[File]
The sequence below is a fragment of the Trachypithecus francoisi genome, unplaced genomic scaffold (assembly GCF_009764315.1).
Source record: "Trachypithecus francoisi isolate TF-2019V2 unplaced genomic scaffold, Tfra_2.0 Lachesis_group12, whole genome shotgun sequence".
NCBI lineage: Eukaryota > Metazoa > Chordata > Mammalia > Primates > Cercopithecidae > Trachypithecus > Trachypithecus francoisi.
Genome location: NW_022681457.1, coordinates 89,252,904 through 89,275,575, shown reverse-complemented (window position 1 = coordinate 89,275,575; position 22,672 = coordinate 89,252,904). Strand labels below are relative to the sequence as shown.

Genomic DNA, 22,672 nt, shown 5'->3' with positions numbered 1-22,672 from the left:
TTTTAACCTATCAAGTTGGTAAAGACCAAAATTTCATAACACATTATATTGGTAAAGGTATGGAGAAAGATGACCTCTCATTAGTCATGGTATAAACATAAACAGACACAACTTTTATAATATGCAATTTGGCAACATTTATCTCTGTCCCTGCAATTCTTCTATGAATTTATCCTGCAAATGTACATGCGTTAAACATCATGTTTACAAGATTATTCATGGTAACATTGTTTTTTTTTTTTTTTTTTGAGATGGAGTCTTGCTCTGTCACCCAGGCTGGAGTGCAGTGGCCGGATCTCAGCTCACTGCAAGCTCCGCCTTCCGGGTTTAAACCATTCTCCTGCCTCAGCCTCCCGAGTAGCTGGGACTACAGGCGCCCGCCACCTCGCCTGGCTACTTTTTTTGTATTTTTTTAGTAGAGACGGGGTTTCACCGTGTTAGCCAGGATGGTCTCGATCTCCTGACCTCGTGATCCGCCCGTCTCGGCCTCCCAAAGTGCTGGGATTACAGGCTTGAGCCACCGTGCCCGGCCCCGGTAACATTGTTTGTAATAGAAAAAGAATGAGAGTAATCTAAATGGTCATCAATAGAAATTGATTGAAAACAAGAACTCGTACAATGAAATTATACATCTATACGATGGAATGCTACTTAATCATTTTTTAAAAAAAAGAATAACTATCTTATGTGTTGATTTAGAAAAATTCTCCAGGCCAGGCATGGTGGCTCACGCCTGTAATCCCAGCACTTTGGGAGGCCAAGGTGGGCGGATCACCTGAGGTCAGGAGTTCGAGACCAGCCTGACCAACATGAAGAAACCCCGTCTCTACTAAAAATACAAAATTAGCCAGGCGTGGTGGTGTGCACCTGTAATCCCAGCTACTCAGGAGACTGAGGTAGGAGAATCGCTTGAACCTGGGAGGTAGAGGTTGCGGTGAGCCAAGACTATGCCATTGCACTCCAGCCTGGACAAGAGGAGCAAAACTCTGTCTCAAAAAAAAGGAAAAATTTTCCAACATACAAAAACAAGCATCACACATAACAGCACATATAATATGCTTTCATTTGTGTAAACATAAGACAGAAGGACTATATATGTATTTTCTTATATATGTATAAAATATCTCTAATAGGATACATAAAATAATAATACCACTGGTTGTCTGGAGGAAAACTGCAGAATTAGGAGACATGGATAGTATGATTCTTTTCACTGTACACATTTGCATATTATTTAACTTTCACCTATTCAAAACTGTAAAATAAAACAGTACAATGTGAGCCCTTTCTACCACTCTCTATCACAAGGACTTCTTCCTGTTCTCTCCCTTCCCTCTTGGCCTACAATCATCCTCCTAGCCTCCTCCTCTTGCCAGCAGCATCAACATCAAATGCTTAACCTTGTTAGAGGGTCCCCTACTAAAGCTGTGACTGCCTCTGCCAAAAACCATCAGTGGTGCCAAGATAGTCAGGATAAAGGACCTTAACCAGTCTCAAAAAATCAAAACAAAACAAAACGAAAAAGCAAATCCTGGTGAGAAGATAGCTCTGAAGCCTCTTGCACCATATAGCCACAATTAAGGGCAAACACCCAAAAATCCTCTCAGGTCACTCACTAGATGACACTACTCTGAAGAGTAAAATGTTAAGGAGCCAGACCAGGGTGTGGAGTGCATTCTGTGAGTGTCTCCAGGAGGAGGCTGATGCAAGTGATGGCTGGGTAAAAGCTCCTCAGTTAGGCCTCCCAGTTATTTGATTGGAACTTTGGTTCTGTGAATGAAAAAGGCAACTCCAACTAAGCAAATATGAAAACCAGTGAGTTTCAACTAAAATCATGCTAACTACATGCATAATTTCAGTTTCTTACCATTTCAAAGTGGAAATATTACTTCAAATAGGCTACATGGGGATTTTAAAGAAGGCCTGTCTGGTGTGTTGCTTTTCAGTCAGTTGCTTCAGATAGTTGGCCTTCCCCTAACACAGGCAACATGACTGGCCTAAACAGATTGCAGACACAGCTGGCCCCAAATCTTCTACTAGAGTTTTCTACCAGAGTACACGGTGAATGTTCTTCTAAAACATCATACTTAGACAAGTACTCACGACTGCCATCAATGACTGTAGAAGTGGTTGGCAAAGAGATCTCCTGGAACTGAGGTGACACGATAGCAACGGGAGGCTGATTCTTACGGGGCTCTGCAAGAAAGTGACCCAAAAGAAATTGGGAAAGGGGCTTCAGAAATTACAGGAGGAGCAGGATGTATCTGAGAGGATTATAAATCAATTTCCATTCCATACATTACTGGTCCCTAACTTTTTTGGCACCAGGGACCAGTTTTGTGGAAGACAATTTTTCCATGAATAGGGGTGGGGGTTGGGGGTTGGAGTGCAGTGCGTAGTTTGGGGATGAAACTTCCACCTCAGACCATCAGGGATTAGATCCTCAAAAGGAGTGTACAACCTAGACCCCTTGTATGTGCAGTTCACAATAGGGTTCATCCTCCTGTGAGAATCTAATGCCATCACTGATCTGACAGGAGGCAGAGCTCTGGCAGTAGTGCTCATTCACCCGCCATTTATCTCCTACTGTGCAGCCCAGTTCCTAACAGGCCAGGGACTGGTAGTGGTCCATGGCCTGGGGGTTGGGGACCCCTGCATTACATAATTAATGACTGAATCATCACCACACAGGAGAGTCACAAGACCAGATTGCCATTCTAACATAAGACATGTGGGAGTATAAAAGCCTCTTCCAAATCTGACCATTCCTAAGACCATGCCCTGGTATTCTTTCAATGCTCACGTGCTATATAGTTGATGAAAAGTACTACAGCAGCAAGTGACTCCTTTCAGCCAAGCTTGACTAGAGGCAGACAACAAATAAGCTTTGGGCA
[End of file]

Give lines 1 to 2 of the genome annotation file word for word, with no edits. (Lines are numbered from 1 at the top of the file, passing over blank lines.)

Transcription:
The sequence below is a fragment of the Trachypithecus francoisi genome, unplaced genomic scaffold (assembly GCF_009764315.1).
Source record: "Trachypithecus francoisi isolate TF-2019V2 unplaced genomic scaffold, Tfra_2.0 Lachesis_group12, whole genome shotgun sequence".